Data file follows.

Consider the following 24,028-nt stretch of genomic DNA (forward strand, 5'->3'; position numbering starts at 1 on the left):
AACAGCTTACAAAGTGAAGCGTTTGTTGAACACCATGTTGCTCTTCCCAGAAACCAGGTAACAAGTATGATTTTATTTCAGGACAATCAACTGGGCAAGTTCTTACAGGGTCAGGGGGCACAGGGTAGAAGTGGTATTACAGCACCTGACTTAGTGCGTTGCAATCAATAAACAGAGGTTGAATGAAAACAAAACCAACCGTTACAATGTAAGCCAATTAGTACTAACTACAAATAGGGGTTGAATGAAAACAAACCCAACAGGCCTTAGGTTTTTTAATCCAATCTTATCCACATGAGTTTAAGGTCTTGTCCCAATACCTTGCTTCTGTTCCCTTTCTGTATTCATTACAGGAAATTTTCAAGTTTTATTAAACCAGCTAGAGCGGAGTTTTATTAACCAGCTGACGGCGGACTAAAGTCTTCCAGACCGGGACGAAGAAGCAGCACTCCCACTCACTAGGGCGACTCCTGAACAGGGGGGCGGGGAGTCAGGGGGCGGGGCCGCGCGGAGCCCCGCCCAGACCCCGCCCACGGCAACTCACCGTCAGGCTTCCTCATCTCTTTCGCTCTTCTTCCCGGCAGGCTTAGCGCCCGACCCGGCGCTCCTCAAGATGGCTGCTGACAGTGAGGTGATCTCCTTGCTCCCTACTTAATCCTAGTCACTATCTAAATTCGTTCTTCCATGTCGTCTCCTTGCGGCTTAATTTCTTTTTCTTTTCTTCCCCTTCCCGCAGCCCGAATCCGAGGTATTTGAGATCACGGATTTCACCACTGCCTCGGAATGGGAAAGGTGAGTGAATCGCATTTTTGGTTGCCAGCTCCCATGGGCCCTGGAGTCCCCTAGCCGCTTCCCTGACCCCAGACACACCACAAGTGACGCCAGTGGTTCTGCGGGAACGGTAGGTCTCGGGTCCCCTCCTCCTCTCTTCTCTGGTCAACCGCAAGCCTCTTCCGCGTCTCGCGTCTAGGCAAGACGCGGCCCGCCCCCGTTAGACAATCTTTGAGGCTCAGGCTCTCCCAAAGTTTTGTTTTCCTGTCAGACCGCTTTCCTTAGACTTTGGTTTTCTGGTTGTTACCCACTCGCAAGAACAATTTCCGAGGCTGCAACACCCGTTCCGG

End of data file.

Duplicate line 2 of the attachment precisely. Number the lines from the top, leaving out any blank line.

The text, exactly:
AACAGCTTACAAAGTGAAGCGTTTGTTGAACACCATGTTGCTCTTCCCAGAAACCAGGTAACAAGTATGATTTTATTTCAGGACAATCAACTGGGCAAGTTCTTACAGGGTCAGGGGGCACAGGGTAGAAGTGGTATTACAGCACCTGACTTAGTGCGTTGCAATCAATAAACAGAGGTTGAATGAAAACAAAACCAACCGTTACAATGTAAGCCAATTAGTACTAACTACAAATAGGGGTTGAATGAAAACAAACCCAACAGGCCTTAGGTTTTTTAATCCAATCTTATCCACATGAGTTTAAGGTCTTGTCCCAATACCTTGCTTCTGTTCCCTTTCTGTATTCATTACAGGAAATTTTCAAGTTTTATTAAACCAGCTAGAGCGGAGTTTTATTAACCAGCTGACGGCGGACTAAAGTCTTCCAGACCGGGACGAAGAAGCAGCACTCCCACTCACTAGGGCGACTCCTGAACAGGGGGGCGGGGAGTCAGGGGGCGGGGCCGCGCGGAGCCCCGCCCAGACCCCGCCCACGGCAACTCACCGTCAGGCTTCCTCATCTCTTTCGCTCTTCTTCCCGGCAGGCTTAGCGCCCGACCCGGCGCTCCTCAAGATGGCTGCTGACAGTGAGGTGATCTCCTTGCTCCCTACTTAATCCTAGTCACTATCTAAATTCGTTCTTCCATGTCGTCTCCTTGCGGCTTAATTTCTTTTTCTTTTCTTCCCCTTCCCGCAGCCCGAATCCGAGGTATTTGAGATCACGGATTTCACCACTGCCTCGGAATGGGAAAGGTGAGTGAATCGCATTTTTGGTTGCCAGCTCCCATGGGCCCTGGAGTCCCCTAGCCGCTTCCCTGACCCCAGACACACCACAAGTGACGCCAGTGGTTCTGCGGGAACGGTAGGTCTCGGGTCCCCTCCTCCTCTCTTCTCTGGTCAACCGCAAGCCTCTTCCGCGTCTCGCGTCTAGGCAAGACGCGGCCCGCCCCCGTTAGACAATCTTTGAGGCTCAGGCTCTCCCAAAGTTTTGTTTTCCTGTCAGACCGCTTTCCTTAGACTTTGGTTTTCTGGTTGTTACCCACTCGCAAGAACAATTTCCGAGGCTGCAACACCCGTTCCGG